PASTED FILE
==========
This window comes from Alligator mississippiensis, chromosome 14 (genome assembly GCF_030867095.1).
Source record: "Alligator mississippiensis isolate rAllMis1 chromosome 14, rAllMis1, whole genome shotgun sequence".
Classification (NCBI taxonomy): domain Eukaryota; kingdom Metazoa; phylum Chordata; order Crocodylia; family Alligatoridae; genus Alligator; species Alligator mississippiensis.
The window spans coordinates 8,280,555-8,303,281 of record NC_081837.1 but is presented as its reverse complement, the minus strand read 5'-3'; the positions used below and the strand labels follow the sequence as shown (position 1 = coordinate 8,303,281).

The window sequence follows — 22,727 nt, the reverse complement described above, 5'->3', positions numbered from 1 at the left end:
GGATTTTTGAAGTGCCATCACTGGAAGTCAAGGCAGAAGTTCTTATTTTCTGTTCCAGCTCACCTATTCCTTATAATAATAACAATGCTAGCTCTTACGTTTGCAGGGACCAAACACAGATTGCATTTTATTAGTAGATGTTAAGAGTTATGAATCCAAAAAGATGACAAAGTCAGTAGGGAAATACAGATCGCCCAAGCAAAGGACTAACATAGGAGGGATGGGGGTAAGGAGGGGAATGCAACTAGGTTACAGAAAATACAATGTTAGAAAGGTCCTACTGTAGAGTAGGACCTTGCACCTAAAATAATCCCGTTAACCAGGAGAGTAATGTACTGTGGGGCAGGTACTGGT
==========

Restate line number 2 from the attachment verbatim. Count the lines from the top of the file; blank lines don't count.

Source record: "Alligator mississippiensis isolate rAllMis1 chromosome 14, rAllMis1, whole genome shotgun sequence".